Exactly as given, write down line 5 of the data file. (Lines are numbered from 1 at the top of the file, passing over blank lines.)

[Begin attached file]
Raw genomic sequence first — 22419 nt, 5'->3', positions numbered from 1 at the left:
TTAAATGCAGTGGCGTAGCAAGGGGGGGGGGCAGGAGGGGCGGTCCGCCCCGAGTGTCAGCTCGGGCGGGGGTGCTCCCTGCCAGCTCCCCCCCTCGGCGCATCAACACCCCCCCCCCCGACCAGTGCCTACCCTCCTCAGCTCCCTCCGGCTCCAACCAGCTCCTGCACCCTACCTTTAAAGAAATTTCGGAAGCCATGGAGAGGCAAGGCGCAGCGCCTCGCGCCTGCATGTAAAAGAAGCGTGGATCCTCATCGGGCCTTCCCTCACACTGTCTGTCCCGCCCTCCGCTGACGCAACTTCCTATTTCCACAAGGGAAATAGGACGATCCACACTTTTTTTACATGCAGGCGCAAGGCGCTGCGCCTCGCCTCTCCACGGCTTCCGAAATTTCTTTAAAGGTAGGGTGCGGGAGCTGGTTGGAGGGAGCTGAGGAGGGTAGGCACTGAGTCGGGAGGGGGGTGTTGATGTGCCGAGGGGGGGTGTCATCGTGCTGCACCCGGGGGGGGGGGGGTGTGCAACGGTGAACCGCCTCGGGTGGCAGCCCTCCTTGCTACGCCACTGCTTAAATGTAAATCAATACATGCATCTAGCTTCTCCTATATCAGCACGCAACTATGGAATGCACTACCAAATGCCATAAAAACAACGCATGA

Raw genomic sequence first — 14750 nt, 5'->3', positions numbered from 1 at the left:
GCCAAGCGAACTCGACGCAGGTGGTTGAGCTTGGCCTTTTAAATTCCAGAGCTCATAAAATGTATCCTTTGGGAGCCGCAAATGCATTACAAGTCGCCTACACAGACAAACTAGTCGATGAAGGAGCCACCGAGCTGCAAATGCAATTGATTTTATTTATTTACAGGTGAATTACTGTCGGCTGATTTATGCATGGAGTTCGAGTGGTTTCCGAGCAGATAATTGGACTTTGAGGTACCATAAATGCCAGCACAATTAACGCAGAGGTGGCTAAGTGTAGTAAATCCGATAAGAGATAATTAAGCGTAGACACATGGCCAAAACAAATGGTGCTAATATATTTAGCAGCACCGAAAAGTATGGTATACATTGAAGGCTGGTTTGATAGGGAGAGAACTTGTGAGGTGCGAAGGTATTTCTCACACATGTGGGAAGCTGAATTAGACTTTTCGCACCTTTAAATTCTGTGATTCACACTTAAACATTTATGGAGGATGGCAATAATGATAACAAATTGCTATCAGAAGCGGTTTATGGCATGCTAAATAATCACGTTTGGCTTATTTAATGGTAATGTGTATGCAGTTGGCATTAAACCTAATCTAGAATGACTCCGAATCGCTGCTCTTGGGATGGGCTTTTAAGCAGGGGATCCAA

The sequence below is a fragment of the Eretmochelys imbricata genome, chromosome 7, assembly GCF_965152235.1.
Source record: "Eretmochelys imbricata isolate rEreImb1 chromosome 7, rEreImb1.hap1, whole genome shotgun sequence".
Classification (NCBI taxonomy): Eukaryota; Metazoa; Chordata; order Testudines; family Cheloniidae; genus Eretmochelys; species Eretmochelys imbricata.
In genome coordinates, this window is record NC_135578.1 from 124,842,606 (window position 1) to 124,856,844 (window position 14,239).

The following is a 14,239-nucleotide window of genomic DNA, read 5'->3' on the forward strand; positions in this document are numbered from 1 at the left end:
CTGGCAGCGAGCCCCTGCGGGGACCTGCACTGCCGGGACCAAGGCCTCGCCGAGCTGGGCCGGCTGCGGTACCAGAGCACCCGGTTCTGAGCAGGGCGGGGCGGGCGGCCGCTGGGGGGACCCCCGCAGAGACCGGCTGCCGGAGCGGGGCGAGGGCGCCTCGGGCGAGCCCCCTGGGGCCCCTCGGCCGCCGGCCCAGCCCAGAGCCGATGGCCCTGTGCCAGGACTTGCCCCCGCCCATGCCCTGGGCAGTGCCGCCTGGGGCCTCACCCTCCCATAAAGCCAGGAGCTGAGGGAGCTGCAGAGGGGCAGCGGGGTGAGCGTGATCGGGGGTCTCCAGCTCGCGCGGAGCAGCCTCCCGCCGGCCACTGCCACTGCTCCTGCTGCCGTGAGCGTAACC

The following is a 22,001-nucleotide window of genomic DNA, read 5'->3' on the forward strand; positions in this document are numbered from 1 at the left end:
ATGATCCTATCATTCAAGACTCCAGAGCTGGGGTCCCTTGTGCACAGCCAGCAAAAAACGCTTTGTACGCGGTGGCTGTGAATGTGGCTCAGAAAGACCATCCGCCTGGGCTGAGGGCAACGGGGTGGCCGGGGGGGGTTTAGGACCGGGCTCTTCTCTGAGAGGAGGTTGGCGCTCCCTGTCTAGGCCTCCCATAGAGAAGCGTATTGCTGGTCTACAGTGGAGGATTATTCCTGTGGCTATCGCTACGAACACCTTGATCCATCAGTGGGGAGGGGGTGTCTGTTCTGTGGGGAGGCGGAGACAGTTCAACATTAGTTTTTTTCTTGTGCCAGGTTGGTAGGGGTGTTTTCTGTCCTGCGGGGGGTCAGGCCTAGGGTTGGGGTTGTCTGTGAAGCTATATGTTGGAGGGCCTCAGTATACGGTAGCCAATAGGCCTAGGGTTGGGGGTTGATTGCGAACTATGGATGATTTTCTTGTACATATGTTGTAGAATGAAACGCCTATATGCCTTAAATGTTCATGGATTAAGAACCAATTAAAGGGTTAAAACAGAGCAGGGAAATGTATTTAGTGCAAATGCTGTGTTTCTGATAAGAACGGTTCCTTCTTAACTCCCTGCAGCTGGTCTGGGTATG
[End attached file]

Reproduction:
The sequence below is a fragment of the Eretmochelys imbricata genome, chromosome 7, assembly GCF_965152235.1.